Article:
France had withdrawn from NATO’s integrated military command in 1966 only to rejoin in 2009. Immediately, it sought leadership of the organization over activities in the Middle East and Africa seeing the US’ “pivot to Asia” as a limited withdrawal from these areas. Serious tensions arose between France and the US, and Italy, Germany. Eventually, Germany and NATO’s most important member in the region.

Turkey also opposed the intervention. “Few dispute the assertion that NATO jets enabled the Libyan rebels to come knocking at Qaddafi’s door in Tripoli,” assessed Professor Michael Clarke, Director-General of the Royal United Services Institute, “But as he falls, it will be difficult to avoid the conclusion that NATO emerges from this successful operation weaker than it went into it.”[2]The Slippery Slope It was a disaster the US did not want to repeat over Syria. And it will happen again in other areas.

NATO may be a “nuclear alliance” that creates an umbrella where non-nuclear states may seek to shelter. But it is also an organisation of political approval and a powerful economic force. These are the main reasons that many countries join. NATO has around 1,300 standardisation agreements that create the basis for numerous massive international contracts for not just warships and jet fighters but boots, uniforms, water bottles, catering and other products and services. Gaining or losing these contracts can have an enormous effect on some countries especially during periods of so-called austerity.

Applications refused

The Soviet Union applied for NATO membership in 1954, and the Russian Federation during the noughties. Their applications were refused. NATO is not simply defined by the countries that join it, but also by who it refuses. It creates a ready-made list of friends and enemies, even when those friends have been at war with each other such as Greece and Turkey and reinforces US supranational legislation prohibiting trade with Iran, Sudan and revolutionary Cuba. NATO membership makes impossible a real independent foreign, economic and military policy. The existence of “exclusive” military pacts is prohibited by the United Nations. A future independent Scotland should include this as an important article in any national constitution,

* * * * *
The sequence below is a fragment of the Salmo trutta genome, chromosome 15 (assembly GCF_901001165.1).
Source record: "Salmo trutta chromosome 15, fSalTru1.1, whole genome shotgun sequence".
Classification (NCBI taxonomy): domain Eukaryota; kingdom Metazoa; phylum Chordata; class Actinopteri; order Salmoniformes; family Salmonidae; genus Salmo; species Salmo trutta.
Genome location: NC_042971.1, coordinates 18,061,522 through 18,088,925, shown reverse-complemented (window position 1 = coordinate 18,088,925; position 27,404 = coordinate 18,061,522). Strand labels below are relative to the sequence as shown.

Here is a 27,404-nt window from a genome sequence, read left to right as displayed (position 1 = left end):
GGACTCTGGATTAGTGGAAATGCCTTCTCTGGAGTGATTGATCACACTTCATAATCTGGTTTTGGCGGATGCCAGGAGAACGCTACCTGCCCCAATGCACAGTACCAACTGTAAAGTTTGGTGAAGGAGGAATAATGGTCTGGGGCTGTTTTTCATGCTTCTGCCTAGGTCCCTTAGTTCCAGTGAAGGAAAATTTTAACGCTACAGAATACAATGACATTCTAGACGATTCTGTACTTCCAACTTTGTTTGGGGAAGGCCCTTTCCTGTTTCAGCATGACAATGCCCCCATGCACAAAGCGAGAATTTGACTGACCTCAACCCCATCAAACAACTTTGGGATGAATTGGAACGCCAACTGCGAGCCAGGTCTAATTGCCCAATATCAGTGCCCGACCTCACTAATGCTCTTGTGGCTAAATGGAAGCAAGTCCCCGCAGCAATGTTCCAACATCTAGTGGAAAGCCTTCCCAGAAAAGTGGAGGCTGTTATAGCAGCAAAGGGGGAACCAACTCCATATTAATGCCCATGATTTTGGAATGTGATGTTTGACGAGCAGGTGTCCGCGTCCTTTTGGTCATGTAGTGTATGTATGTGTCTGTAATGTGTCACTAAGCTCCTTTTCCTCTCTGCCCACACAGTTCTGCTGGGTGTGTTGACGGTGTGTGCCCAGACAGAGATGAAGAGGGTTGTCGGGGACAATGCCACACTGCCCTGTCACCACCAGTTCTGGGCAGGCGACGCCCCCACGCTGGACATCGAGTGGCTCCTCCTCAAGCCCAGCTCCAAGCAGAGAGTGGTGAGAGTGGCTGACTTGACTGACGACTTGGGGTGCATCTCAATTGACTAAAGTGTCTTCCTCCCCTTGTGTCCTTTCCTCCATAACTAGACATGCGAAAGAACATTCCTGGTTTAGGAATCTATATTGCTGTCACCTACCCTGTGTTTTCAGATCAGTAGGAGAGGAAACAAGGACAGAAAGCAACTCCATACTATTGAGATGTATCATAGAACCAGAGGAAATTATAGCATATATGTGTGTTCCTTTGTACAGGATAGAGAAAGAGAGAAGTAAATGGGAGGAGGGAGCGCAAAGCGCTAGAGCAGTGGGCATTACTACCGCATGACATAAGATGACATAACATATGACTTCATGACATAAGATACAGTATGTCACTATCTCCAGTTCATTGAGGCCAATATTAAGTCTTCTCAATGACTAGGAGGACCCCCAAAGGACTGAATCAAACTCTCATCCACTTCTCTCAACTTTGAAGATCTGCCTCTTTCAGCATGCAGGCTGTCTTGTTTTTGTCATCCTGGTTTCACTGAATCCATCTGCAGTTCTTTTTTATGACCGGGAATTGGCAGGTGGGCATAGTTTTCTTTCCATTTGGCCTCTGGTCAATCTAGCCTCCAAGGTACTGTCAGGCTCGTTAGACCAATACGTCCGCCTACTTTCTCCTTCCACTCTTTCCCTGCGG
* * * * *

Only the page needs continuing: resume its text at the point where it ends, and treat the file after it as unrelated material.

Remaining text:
Though the left has failed to understand the consequences of NATO membership let alone build a campaign against the organisation, the issue has at least been raised. Concerns have not disappeared either. As commemorations about 1914-1918 conflict are remembered, it is to be hoped that a better understanding of imperialism’s current military arrangements can be developed.

Murdo Ritchie (RCN)



Whilst the ruling class seeks to glorify World War 1, minimising the suffering of hundreds of thousands of soldiers butchered in this slaughter; it is worth noting the hidden history (or in some cases her story) of brave people who resisted this needless butchery.

Helen Crawfurd was in the militant wing of the suffragettes and was the wife of a Church of Scotland Minister. She compared her actions to those of Jesus driving out the money lenders from the temple. She was moved by speakers like Keir Hardie and was outraged at Christabel Pankhurst speaking for the war, so she heckled her shouting “Shame on you!”